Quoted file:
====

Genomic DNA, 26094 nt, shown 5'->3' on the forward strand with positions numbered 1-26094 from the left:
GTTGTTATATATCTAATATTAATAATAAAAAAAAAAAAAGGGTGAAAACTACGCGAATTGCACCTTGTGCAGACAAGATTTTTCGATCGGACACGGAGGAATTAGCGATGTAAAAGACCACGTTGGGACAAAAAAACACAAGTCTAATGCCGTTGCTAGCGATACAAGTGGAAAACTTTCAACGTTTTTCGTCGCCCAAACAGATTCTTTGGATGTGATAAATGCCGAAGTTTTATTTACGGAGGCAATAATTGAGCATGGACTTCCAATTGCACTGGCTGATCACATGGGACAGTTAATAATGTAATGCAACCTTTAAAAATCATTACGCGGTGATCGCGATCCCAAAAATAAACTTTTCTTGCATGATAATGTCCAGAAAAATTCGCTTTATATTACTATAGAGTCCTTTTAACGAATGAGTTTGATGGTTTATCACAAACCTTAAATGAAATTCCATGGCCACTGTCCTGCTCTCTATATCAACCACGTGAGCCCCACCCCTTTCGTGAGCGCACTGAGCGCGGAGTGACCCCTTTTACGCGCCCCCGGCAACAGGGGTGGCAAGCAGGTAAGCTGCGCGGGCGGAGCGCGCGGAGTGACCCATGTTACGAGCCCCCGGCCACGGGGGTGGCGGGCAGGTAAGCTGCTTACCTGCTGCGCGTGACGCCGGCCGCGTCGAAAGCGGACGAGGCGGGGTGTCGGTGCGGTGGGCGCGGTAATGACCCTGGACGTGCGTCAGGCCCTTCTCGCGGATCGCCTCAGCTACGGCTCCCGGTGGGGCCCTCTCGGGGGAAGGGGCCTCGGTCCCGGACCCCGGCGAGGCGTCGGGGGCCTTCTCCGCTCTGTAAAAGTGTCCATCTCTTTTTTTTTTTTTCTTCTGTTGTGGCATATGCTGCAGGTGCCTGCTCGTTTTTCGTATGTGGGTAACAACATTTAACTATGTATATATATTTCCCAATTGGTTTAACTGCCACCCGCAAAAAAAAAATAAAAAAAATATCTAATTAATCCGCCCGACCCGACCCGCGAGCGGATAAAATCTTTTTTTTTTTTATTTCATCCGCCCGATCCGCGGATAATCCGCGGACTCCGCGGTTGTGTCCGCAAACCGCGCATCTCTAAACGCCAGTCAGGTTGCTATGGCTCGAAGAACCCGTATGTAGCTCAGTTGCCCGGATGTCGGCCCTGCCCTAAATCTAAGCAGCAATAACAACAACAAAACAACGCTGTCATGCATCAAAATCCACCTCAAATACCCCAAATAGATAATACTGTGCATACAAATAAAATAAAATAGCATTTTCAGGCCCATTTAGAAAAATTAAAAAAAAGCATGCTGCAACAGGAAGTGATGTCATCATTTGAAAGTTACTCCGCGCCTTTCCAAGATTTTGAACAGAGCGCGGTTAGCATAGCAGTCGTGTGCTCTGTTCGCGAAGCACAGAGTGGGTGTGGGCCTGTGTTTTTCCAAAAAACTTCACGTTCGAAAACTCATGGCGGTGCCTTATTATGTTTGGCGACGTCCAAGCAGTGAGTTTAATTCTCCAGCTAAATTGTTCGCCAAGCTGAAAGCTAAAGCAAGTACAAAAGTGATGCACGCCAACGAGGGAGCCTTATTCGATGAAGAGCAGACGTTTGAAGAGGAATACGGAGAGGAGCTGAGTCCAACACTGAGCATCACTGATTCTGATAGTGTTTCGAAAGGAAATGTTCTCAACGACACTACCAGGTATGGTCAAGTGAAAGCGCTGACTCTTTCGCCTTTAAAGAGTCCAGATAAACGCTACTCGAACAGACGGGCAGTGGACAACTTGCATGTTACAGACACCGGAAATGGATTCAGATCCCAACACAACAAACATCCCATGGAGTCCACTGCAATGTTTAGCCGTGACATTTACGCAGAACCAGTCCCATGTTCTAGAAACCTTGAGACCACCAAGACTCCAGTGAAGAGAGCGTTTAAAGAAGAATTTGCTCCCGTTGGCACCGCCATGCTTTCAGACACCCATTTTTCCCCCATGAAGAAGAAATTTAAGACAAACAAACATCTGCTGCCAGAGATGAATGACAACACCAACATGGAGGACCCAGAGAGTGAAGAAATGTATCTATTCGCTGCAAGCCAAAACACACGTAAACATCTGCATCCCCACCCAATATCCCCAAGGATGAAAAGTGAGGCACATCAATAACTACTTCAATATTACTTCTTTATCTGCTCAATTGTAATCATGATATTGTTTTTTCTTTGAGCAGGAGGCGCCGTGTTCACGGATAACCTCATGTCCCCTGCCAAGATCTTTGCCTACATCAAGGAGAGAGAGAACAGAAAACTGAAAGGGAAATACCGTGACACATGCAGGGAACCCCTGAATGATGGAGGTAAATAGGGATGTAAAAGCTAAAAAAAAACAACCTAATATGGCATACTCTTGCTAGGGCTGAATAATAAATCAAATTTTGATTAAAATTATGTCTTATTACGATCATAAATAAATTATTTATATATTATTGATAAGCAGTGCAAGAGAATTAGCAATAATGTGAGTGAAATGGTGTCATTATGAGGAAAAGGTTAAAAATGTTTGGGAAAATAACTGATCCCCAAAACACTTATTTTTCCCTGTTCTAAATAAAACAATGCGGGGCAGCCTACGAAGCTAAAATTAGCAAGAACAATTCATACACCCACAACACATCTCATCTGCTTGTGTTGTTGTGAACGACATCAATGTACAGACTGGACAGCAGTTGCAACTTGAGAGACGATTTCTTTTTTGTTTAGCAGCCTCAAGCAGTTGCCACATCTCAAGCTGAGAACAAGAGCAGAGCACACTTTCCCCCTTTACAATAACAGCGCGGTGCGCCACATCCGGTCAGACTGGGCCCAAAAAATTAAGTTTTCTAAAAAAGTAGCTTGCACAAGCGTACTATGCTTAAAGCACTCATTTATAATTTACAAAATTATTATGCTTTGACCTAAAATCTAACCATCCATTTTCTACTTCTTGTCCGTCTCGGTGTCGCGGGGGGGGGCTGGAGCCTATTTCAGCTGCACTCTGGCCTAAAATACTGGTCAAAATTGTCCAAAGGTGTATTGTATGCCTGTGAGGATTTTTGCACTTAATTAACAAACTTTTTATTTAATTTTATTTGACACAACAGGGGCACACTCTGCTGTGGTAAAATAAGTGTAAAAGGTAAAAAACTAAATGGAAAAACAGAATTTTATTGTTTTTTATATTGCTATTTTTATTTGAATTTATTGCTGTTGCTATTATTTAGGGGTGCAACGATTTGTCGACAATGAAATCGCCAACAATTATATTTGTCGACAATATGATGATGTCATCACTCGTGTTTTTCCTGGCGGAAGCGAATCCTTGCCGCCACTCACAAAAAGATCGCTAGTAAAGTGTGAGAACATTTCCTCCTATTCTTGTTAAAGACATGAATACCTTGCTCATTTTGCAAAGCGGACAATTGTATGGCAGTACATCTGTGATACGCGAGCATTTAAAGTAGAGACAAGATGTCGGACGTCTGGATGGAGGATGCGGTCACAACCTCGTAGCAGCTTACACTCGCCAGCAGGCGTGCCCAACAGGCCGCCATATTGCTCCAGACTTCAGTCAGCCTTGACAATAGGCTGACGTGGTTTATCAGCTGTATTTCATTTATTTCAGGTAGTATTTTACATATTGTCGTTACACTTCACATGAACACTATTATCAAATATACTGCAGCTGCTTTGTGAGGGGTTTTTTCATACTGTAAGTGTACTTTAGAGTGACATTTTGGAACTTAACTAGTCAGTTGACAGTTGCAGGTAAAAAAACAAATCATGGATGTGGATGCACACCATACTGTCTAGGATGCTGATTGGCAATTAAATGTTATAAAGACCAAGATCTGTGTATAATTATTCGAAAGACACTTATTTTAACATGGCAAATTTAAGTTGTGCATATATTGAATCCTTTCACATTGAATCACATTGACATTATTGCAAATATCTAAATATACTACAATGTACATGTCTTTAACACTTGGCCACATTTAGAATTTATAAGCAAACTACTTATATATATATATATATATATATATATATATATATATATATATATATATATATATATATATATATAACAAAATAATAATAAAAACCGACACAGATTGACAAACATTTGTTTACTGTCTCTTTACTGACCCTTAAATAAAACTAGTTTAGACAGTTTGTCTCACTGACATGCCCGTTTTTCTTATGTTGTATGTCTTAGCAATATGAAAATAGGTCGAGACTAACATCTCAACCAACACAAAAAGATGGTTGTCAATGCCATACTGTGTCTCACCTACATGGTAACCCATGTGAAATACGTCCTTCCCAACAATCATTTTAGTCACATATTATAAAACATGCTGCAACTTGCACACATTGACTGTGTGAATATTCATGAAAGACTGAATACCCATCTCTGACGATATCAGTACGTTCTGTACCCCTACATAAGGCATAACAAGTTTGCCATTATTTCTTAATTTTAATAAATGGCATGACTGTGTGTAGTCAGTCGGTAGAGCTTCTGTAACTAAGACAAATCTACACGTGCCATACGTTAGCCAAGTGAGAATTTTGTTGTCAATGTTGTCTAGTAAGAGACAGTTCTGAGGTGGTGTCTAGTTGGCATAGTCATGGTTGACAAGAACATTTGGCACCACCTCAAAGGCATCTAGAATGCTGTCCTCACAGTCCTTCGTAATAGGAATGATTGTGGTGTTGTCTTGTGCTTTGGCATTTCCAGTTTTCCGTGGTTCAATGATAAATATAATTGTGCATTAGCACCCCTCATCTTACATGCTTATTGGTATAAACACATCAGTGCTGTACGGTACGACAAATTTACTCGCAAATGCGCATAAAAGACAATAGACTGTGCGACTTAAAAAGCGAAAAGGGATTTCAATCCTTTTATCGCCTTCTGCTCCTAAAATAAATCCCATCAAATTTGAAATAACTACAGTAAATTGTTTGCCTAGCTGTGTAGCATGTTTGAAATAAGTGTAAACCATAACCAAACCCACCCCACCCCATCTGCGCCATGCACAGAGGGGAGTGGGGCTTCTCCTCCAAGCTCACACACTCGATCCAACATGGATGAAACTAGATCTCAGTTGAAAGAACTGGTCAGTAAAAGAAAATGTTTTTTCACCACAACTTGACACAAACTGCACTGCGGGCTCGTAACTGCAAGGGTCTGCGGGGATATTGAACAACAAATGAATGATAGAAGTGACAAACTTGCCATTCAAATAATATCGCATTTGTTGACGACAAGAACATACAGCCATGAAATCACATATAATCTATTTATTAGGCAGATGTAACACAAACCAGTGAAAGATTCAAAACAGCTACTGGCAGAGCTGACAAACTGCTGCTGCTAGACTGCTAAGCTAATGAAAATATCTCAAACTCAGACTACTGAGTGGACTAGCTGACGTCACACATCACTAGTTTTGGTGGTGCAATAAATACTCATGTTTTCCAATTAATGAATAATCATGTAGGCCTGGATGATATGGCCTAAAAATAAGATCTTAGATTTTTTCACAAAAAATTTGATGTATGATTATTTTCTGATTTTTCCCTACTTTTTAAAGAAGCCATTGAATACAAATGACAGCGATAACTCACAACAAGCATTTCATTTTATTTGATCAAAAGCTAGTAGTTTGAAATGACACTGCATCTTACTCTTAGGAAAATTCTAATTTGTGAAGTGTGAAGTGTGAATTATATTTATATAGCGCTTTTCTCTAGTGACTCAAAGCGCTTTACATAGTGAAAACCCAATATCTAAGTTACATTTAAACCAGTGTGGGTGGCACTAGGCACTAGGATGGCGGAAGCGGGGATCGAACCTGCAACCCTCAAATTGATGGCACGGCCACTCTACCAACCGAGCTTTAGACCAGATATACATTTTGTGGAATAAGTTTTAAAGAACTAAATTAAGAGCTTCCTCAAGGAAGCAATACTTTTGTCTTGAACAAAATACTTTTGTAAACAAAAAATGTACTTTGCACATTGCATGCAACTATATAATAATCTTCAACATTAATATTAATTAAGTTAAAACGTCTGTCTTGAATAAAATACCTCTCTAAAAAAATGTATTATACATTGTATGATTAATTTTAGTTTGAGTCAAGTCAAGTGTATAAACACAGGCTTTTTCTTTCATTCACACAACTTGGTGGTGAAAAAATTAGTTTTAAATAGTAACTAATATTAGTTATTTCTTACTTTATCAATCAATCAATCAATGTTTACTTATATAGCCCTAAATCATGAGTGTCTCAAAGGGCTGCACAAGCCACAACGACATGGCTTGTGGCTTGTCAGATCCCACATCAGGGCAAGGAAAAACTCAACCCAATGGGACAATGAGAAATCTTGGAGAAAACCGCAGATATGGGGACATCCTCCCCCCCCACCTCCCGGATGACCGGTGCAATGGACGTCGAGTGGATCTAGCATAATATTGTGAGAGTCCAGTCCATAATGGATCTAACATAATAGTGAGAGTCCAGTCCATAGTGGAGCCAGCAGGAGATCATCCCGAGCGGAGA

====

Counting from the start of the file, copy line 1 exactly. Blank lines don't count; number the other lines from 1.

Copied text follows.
Genomic DNA, 26094 nt, shown 5'->3' on the forward strand with positions numbered 1-26094 from the left: